Direct History traces the same case through the appellate process and includes prior and subsequent history.

Negative Indirect History lists cases outside the direct appellate line that may have a negative impact on the precedential value of your case.

Related References lists cases that involve the same parties and facts as your case, whether or not the legal issues are the same.

HOW CAN I FIND CASES AND OTHER SOURCES THAT CITE MY CASE?

KEYCITE: DISPLAYING CITATIONS TO THE CASE

To retrieve citing references for your case, click Citations to the Case. A list of all cases on Westlaw and secondary sources, such as law review articles and ALR® annotations that cite your case is displayed.

You will find cases in your research that have been cited by hundreds, sometimes thousands, of cases and secondary sources. Fortunately, the following KeyCite features can make a long citations list more manageable:

  • The citations most likely to be essential are listed first; namely, the negative citing cases that may limit your case's precedential value, followed by positive citing cases ranked in order of depth of treatment. You can tell at a glance which cases on the list are most likely to be important by noting the number of depth of treatment stars assigned to each group of cases.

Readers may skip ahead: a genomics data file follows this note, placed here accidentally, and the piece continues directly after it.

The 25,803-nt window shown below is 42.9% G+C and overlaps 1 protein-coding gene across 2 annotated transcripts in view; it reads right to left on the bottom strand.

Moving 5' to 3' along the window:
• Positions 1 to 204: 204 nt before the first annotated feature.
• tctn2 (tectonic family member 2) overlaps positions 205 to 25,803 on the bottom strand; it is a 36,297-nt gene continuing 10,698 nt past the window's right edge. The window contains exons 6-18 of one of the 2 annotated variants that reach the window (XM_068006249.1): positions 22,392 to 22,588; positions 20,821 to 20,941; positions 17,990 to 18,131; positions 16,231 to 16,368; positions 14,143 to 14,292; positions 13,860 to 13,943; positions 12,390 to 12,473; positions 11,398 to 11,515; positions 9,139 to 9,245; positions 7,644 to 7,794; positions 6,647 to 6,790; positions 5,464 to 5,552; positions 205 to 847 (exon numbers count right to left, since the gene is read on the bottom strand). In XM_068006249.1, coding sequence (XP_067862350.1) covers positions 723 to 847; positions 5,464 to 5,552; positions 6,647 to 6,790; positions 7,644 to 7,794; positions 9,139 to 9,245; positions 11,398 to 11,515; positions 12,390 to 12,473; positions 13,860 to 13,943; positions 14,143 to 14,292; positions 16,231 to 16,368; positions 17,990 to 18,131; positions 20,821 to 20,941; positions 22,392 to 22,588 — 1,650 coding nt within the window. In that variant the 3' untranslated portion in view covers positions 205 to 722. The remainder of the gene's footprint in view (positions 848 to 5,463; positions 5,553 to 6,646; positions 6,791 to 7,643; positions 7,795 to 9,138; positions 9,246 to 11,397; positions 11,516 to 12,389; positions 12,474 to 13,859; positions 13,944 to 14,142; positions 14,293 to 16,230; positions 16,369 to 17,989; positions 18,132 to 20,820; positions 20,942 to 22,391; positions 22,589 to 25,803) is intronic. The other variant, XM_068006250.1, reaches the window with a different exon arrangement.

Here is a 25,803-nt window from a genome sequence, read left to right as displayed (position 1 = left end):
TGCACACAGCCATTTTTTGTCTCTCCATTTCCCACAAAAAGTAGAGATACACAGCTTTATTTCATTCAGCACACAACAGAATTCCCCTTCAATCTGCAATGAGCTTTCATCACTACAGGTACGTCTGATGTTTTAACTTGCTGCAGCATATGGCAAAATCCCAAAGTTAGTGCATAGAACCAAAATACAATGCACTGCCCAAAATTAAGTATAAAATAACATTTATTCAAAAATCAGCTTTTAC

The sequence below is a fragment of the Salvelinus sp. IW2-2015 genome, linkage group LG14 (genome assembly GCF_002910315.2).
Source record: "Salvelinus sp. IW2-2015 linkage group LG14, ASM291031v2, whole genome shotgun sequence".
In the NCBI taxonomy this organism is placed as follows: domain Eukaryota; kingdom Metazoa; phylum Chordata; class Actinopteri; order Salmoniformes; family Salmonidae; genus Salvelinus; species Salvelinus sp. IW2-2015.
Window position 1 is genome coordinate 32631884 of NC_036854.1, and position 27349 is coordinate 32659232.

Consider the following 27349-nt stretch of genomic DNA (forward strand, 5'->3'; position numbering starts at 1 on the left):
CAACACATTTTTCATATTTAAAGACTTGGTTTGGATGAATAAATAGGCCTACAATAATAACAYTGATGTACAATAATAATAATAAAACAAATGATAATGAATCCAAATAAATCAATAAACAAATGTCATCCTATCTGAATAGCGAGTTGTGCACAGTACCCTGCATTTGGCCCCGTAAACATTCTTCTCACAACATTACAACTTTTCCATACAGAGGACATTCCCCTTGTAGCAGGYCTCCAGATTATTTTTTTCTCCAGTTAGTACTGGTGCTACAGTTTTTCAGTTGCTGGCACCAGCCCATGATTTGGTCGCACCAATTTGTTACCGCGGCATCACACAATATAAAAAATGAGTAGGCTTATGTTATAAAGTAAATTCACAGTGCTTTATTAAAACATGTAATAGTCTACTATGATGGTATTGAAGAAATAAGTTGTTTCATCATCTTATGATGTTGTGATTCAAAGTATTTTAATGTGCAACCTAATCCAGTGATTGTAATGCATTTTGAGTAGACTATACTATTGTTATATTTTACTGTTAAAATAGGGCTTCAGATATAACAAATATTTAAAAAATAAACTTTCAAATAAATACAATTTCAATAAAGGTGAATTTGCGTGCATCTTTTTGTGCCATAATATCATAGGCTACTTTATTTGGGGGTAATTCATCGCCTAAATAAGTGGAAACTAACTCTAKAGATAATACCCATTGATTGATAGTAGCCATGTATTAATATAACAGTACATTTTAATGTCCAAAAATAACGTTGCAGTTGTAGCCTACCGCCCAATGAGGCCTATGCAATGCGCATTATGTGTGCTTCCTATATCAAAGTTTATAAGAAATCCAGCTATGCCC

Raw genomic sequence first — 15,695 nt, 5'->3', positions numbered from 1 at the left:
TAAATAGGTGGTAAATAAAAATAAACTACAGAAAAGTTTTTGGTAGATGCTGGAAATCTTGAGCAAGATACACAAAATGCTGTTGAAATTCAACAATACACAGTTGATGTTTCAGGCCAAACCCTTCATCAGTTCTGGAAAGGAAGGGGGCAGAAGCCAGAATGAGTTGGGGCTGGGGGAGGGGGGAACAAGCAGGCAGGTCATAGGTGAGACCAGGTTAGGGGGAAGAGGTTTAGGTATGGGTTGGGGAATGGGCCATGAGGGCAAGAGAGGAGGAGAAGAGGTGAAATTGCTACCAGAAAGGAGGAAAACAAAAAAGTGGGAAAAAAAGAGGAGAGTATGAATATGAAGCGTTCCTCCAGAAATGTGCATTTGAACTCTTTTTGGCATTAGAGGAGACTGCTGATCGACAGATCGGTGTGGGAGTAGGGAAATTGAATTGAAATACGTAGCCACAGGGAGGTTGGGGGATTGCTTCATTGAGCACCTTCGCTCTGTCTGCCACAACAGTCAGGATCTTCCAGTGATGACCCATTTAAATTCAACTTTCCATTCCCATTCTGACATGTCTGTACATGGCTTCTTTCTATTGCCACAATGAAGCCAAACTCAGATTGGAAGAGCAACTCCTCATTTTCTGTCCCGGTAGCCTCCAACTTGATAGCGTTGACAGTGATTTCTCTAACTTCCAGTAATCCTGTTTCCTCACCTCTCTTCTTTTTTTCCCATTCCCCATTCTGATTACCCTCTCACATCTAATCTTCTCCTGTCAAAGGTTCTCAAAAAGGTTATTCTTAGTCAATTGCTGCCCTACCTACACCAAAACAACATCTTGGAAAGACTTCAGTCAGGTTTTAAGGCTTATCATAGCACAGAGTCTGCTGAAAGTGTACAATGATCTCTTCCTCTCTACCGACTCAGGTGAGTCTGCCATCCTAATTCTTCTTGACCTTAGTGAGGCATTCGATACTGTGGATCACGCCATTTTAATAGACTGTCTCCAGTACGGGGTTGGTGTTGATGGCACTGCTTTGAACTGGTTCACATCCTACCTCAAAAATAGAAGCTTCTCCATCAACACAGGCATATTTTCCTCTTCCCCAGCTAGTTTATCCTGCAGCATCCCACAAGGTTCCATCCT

• You can limit the list of citing cases to references from a particular jurisdiction, date or West publication; to those providing a specified depth of treatment; or to those discussing points of law summarized in specific headnotes or classified under specific topics.
HOW CAN I MAKE SURE MY STATUTE IS STILL GOOD LAW?

Use KeyCite to see if your statute is still good law and retrieve other documents that cite your statute. KeyCite gives you the history of a statute and includes case citations, administrative materials and secondary sources that have cited a statute. You can also use KeyCite to locate pending legislation.

VIEWING THE HISTORY OF A STATUTE

To view historical information for a statute, type the statute citation in the KeyCite a citation text box and click GO. Click the History tab to view the complete history of your statute. The information contained in the Credits and Historical and Statutory Notes can assist you in determining whether the section you check in KeyCite has been amended or repealed. Credits are a chronological listing of citations to session laws that have enacted, amended or renumbered a section. Historical and Statutory Notes describe legislative changes affecting a section.

HOW CAN I FIND DOCUMENTS THAT CITE MY STATUTE?

If you are viewing a statute, click Citations in the left frame to view a list of documents that cite your statute. Documents are listed in the following order: pending legislation, citations to cases from USCA and state statute annotations (when available), additional case citations that do not appear in USCA annotations, administrative materials and secondary sources.

VIEWING STATUTE ANNOTATIONS

To view cases that have cited a particular statute, click the Annos tab to view the full text of the notes of decisions for your statute.

CUSTOMER SUPPORT

For general or technical questions or for search assistance, call 1-800-850-WEST (1-800-850-9378) or send an e-mail message to student@thomson.com.

Thomson Reuters Logo©2014 Thomson Reuters | Unsubscribe | User Agreement | Privacy | Accessibility | Contact Us | Help